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Characteristics of dyadic care types among patients living with multiple chronic conditions and their informal caregivers

Characteristics of dyadic care types among patients living with multiple chronic conditions and their informal caregivers

Abstract

Aims

To examine the distribution of dyadic care types in multiple chronic conditions, compare self-care and caregiver contributions to patients' self-care in each care type and identify the patient and caregiver characteristics associated with each care type.

Design

Secondary analysis of a multicentre, cross-sectional study.

Methods

Patient-caregiver dyads were enrolled from outpatient clinics and community settings. The Dyadic Symptom Management Type Scale was used to categorize dyads by type. Self-care, self-efficacy, comorbidities and cognitive impairment were measured in patients, whereas caregiver contributions to patient self-care, self-efficacy, caregiver burden and hours of caregiving were measured in caregivers. Sociodemographic characteristics perceived social support and mutuality were measured in both patients and caregivers. Univariate and multivariate analyses were performed.

Results

A sample of 541 patient-caregiver dyads was examined. The most frequent dyadic care type was the collaborative-oriented (63%). In the patient-oriented type, patients scored higher on self-care compared with caregivers; in the caregiver-oriented and collaborative types, caregivers scored higher than patients supporting the typology. The patient-oriented type was associated with younger, healthier male patients with better cognitive status, who scored higher for mutuality and whose caregivers scored lower for burden. The caregiver-oriented type was associated with older, less educated patients, with caregivers experiencing higher burden and unemployment. The collaborative type was associated with sicker patients, with the caregiver more probably to be female and employed, with higher perceived social support, mutuality and burden. The incongruent dyadic care type was associated with lower caregiver mutuality.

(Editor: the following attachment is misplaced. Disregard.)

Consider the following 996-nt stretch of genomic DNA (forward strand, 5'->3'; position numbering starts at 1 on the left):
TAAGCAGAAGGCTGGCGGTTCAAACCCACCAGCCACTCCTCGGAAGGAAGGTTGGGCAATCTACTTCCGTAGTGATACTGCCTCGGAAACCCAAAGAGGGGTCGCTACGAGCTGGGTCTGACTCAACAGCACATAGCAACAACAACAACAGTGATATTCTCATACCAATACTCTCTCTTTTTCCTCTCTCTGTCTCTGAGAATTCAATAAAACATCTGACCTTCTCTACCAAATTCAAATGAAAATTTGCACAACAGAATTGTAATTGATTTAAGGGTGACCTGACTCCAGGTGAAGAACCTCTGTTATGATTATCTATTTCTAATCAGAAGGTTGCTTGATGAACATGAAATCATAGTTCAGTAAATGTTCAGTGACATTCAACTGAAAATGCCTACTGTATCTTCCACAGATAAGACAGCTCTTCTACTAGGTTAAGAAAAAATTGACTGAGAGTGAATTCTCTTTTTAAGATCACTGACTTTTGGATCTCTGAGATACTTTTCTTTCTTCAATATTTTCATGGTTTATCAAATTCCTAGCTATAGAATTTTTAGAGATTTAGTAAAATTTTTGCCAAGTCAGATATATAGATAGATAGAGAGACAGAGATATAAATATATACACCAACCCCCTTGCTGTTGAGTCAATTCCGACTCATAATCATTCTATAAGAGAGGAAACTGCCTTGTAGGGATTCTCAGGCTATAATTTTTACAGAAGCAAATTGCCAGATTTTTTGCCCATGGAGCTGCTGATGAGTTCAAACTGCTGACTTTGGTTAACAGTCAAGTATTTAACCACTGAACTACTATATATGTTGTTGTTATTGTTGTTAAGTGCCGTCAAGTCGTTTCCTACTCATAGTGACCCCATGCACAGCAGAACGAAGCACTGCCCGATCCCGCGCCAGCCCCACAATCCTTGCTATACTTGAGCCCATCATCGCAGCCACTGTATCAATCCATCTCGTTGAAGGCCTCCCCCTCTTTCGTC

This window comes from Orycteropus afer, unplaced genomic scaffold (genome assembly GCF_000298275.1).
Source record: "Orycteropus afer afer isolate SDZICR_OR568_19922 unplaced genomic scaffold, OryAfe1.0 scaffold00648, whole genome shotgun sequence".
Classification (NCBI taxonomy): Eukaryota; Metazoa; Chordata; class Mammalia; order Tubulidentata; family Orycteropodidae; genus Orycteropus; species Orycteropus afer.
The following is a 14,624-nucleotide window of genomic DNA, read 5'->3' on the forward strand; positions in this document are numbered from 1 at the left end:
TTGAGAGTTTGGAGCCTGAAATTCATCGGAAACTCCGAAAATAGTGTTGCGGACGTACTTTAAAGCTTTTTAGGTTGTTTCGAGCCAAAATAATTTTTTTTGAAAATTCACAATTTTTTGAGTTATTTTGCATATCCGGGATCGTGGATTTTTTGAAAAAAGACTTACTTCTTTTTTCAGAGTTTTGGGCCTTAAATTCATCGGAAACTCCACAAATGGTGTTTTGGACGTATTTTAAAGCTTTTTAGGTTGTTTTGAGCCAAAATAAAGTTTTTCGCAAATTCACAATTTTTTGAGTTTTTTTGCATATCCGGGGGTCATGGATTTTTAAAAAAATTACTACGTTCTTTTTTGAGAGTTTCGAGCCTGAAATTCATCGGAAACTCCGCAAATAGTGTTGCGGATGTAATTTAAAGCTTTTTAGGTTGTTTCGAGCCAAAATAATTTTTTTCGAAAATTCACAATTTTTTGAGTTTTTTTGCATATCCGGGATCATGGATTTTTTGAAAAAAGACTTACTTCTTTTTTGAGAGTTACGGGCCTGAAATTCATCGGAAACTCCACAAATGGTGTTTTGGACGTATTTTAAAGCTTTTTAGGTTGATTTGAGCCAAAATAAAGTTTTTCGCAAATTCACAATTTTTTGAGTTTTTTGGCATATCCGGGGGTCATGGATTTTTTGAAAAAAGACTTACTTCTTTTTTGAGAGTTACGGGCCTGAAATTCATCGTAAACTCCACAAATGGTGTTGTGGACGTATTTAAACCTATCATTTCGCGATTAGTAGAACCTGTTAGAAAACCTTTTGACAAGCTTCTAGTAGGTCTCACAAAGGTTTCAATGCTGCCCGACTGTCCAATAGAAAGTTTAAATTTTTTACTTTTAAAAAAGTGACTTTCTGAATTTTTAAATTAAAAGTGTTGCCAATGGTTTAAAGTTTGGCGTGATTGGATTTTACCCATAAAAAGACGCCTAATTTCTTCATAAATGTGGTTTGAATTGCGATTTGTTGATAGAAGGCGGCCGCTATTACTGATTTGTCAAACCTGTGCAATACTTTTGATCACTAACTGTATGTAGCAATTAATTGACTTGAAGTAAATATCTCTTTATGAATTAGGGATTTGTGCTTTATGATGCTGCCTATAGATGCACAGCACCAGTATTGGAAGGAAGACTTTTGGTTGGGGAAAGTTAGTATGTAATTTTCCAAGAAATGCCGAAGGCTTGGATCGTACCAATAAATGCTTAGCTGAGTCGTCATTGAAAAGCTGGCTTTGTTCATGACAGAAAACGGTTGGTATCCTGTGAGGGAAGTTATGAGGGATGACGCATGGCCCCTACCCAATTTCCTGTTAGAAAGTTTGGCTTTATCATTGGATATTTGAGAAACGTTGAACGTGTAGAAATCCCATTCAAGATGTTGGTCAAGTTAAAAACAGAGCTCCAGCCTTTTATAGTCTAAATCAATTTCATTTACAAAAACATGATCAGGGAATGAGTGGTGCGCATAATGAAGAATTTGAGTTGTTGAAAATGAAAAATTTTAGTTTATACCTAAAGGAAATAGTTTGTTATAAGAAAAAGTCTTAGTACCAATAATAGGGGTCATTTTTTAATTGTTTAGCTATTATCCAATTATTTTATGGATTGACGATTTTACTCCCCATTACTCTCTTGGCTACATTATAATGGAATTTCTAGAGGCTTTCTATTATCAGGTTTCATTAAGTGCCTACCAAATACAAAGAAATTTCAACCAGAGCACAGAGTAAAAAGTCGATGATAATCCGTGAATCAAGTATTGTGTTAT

Impact

In the context of multiple chronic conditions, clinicians should consider targeting any educational interventions aimed at improving patient self-care and caregiver contributions to self-care by dyadic care types.

Keywords

caregiver; chronic conditions; dyadic care types; dyads; nursing; patient; self-care.

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